A friend of mine just told me that the Nashua Telegraph has too few reporters. They can’t cover the news in Nashua, let alone investigate or pursue stories. Hold politicians accountable. They are not alone. From 2008 to 2018, print media newsrooms cut 33,000 jobs.
And while the economy has rebounded in recent years, newspapers took another hit in 2018. In fact, some newspapers suffered more than one round of layoffs.
“Layoffs have pummeled U.S. newspapers in recent years. Roughly a quarter of U.S. newspapers with an average Sunday circulation of 50,000 or more (27%) experienced layoffs in 2018,” said the analysis. It added, “the layoffs came on top of the roughly one-third (32%) of papers in the same circulation range that experienced layoffs in 2017.”
We are happy to help fill the void – which drives the left insane. And we’re building the digital architecture to provide portals for news and opinion in cities and towns where traditional newspapers are failing.
And it is needed. Nashua, as an example, is descending rapidly into a one-party pit of corruption. No one to advertise the mistreatment of taxpayers or abuse by bureaucrats or elected officials. There is a desperate need for citizen journalism in that city and a place to share it.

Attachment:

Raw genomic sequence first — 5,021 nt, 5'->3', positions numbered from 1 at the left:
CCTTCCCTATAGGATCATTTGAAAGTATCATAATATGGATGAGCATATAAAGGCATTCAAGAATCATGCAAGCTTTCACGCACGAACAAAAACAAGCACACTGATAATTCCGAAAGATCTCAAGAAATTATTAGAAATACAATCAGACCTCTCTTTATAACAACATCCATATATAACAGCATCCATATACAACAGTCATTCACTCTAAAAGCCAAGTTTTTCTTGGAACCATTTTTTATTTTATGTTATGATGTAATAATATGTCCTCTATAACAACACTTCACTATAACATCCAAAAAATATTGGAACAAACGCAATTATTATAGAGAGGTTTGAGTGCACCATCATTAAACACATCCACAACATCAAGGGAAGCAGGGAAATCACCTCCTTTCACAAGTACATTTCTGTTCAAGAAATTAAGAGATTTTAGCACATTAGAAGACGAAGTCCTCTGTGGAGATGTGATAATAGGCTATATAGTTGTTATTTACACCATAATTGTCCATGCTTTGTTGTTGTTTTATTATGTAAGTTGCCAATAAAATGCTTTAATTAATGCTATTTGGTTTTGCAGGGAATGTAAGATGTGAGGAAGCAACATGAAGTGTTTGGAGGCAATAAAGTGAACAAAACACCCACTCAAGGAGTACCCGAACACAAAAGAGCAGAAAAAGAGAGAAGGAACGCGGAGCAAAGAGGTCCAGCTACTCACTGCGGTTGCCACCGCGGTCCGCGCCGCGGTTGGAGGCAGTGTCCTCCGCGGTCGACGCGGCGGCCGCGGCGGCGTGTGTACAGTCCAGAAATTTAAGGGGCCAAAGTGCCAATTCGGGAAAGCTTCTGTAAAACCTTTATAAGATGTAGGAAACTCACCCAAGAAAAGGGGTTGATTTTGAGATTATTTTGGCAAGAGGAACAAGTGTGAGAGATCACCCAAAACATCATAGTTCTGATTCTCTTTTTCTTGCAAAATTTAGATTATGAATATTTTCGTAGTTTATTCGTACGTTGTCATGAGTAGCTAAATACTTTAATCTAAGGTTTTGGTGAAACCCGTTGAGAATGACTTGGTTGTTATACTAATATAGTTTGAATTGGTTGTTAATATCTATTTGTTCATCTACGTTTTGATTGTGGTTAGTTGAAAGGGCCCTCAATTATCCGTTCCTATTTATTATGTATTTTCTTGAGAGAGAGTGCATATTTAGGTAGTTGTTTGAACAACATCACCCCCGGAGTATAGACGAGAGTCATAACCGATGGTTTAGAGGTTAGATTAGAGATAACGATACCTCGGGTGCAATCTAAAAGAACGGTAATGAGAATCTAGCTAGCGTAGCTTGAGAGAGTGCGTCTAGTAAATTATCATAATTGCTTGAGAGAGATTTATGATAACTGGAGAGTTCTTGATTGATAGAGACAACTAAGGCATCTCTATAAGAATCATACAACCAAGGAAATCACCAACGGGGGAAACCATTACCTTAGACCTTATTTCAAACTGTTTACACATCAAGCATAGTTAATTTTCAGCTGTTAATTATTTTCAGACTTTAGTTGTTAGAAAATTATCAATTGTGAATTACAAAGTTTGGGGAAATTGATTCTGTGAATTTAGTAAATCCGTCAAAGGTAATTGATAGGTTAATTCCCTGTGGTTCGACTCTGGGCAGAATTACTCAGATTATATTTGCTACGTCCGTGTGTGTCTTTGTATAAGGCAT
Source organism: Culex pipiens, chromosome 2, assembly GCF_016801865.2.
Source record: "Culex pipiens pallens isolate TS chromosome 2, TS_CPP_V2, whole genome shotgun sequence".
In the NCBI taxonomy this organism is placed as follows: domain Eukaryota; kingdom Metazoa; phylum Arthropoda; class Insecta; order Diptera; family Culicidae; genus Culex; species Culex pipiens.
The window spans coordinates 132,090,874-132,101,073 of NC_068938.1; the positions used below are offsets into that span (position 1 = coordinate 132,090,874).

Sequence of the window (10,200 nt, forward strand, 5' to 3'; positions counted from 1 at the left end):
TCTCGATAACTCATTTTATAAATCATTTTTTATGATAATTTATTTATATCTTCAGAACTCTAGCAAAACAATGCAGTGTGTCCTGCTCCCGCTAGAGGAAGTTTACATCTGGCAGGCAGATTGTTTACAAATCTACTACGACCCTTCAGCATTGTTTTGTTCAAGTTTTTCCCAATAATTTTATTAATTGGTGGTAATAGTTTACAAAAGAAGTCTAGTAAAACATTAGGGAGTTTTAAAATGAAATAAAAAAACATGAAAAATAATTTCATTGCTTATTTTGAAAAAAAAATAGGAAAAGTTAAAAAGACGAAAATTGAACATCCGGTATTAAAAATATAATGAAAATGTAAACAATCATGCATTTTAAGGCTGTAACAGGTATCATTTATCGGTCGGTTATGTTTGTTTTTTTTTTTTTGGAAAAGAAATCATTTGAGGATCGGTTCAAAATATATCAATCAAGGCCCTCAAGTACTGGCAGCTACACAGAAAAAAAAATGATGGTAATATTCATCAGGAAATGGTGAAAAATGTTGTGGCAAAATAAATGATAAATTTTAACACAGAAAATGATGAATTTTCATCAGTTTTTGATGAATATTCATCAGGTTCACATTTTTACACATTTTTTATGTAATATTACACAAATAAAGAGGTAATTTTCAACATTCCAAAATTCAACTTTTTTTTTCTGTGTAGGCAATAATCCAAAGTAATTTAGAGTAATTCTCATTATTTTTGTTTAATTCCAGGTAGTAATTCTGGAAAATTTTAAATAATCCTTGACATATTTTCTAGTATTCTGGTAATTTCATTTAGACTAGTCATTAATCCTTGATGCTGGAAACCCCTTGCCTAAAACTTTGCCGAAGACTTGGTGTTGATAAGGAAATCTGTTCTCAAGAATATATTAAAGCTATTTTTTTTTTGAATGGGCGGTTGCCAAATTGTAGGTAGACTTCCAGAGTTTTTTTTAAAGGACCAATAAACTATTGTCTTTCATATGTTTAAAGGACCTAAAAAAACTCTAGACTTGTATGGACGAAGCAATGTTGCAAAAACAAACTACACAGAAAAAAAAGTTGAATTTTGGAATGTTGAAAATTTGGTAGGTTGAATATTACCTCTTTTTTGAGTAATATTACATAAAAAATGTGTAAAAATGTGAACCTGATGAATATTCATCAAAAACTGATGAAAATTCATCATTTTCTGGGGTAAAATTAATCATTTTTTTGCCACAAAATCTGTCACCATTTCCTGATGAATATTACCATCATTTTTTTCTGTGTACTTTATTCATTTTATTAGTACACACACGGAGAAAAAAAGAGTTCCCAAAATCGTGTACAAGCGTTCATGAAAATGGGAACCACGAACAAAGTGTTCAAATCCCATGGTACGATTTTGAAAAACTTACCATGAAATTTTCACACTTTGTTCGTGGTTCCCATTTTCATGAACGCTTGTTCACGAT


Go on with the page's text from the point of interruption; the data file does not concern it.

We’ve got the place. All we need are a few citizens to help do the digging, writing and reporting. There are also similar opportunities in the Monadnock region, Greater Manchester, and the Lakes Region.
The pay sucks – there isn’t any, but the rewards are hard to beat. Communicating local events with your fellow citizens and exposing corruption, incompetence, and malfeasance (or good stuff).
As print media dies, what little oversight existed when it thrived will dwindle. Town and city governments suffer from the same weaknesses as State and Federal. Human beings drawn to positions of power are the ones most likely to abuse it.
We’ll do what we can, but we need your help.